Recommendations

    • Teach With Tinkercad Contest

      Teach With Tinkercad Contest
    • Back to School: Student Design Challenge

      Back to School: Student Design Challenge
    • Metal Contest

      Metal Contest

    18 Comments

    0
    Mic100
    Mic100

    1 day ago

    very pretty, amazing work of patience

    0
    leutenea
    leutenea

    13 days ago

    Do you have a particular cross stitch pattern generator you like?

    0
    eliscety
    eliscety

    Reply 13 days ago

    I really like www.flosscross.com It lets you change any colors you don't like and customize the pattern.

    0
    leutenea
    leutenea

    Reply 13 days ago

    Perfect, that's the one I was looking at too.
    Thanks!

    0
    dians6
    dians6

    13 days ago

    I love this! Thank you for posting.

    0
    eliscety
    eliscety

    Reply 13 days ago

    Thank you!

    0
    Cat_at_heart
    Cat_at_heart

    13 days ago

    I would be proud too if I had made this! This is the first time I've seen a macrame portrait. Awesome job!

    0
    eliscety
    eliscety

    Reply 13 days ago

    Thank you so much!

    0
    SallyJ7
    SallyJ7

    13 days ago

    I believe this is the coolest thing I've seen on an Instructable in a long long time. Very well done!

    0
    eliscety
    eliscety

    Reply 13 days ago

    This is the coolest thing I have ever heard about a creation of mine! Thank you so so much! I really appreciate you!

    0
    ShakyKnees
    ShakyKnees

    14 days ago on Step 1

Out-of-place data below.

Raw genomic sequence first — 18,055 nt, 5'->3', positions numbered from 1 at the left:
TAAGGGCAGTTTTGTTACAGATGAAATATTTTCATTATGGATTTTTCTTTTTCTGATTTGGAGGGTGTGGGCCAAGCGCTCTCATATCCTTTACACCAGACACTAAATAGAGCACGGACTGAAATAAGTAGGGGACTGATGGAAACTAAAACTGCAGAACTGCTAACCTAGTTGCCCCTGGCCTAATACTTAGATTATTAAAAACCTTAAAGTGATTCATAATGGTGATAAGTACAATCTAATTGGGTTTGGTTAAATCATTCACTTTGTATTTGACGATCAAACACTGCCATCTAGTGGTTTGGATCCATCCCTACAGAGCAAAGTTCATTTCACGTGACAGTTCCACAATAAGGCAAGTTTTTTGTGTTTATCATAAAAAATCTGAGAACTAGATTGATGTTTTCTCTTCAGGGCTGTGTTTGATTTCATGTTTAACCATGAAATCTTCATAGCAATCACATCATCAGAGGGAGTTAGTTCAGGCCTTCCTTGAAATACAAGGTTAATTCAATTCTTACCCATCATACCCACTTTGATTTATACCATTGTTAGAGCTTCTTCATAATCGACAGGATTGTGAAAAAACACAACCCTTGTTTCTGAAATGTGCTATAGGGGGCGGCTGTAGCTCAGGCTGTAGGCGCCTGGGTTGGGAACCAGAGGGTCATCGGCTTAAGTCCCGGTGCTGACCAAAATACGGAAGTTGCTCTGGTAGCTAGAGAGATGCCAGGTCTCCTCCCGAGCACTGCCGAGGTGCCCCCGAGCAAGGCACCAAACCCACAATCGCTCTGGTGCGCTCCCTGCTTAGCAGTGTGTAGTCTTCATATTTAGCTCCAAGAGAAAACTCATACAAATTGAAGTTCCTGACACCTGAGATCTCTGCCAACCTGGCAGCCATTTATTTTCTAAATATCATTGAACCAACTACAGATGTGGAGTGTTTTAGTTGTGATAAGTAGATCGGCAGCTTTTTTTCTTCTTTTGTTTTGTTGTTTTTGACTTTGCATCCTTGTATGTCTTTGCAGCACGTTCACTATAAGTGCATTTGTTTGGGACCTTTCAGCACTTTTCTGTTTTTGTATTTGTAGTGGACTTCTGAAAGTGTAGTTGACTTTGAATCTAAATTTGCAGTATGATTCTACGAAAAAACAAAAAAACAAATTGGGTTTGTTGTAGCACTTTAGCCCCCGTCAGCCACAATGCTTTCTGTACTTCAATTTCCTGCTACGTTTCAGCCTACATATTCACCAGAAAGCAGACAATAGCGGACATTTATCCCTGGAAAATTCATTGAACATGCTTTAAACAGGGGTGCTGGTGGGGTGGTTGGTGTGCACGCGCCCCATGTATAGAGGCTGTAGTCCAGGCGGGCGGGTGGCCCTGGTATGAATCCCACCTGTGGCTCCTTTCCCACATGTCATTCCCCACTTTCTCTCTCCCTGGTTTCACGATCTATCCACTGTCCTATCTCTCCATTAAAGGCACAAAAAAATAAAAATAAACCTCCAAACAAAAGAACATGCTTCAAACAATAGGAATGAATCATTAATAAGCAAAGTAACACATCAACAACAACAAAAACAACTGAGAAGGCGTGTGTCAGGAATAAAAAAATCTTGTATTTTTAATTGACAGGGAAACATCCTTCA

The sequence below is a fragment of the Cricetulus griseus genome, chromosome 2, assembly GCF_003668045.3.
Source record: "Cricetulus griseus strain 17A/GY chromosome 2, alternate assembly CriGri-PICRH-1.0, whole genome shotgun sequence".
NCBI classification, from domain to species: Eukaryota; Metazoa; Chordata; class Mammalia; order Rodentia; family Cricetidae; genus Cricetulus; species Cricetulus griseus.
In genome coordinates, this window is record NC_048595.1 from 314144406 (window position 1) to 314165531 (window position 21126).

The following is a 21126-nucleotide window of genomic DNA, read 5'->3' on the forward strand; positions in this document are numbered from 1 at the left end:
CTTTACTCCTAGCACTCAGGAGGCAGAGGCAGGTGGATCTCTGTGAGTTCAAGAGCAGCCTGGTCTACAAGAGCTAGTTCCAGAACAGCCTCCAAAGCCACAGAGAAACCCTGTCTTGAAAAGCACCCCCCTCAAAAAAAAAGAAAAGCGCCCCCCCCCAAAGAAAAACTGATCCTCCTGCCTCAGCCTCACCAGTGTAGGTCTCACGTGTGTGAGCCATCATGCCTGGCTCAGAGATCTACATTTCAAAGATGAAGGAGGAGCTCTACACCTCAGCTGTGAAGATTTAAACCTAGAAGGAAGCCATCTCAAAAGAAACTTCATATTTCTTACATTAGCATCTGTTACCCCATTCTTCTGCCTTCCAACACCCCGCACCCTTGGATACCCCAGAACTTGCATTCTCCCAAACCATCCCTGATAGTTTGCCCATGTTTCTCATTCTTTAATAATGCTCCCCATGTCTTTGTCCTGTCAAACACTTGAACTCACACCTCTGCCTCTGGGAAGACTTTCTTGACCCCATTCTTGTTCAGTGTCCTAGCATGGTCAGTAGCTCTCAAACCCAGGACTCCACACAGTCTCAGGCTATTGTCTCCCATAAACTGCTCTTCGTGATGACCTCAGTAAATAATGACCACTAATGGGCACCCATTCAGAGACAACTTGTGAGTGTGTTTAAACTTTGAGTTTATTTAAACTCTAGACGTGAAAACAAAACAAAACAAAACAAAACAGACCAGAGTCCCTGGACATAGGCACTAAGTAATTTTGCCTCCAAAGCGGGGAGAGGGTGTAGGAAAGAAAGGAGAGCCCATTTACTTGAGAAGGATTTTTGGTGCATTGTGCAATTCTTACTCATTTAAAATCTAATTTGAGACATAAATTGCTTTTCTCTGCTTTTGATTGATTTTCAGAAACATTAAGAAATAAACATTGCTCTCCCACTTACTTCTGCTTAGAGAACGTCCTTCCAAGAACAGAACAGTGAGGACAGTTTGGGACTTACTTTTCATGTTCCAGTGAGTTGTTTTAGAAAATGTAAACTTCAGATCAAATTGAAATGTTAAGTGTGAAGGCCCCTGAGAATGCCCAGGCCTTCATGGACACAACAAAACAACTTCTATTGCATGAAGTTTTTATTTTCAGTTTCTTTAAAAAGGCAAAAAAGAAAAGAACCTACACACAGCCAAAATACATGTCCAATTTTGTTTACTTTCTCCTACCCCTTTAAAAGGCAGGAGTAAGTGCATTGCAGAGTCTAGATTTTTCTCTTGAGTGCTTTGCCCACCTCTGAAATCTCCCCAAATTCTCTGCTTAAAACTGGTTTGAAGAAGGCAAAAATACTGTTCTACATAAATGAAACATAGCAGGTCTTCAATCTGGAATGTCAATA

Step1: to simplify reducing your photo to four colors, you might use an app like Sketch Photo or Sketch Camera to convert an existing color photo to gray-shaded monochrome.

    20220813_105048.jpg_storage_emulated_0_Android_data_gr.pixelab.sketch_files_DCIM_sketch_camera_sketch1660413123587.jpg_storage_emulated_0_Android_data_gr.pixelab.sketch_files_DCIM_sketch_camera_sketch1660413135373.jpg
    0
    eliscety
    eliscety

    Reply 14 days ago

    That's a good point. Either use a black and white photo or turn a normal photo to a black and white one. :)

    0
    eliscety
    eliscety

    Reply 14 days ago

    Thank you!

    0
    cbns_ingram
    cbns_ingram

    14 days ago on Step 12

    Awesome instructable! Once the pattern is created and materials are ready, about how long did it take to finish?

    0
    eliscety
    eliscety

    Reply 14 days ago

    Thanks! I truly have no idea,felt like forever until I finished it.I would say it took me at least 30 hours to finish this project.

    1
    cByte9988
    cByte9988

    14 days ago on Step 12

    This is awesome, nice work! ❤️

    0
    eliscety
    eliscety

    Reply 14 days ago

    Thank you so much!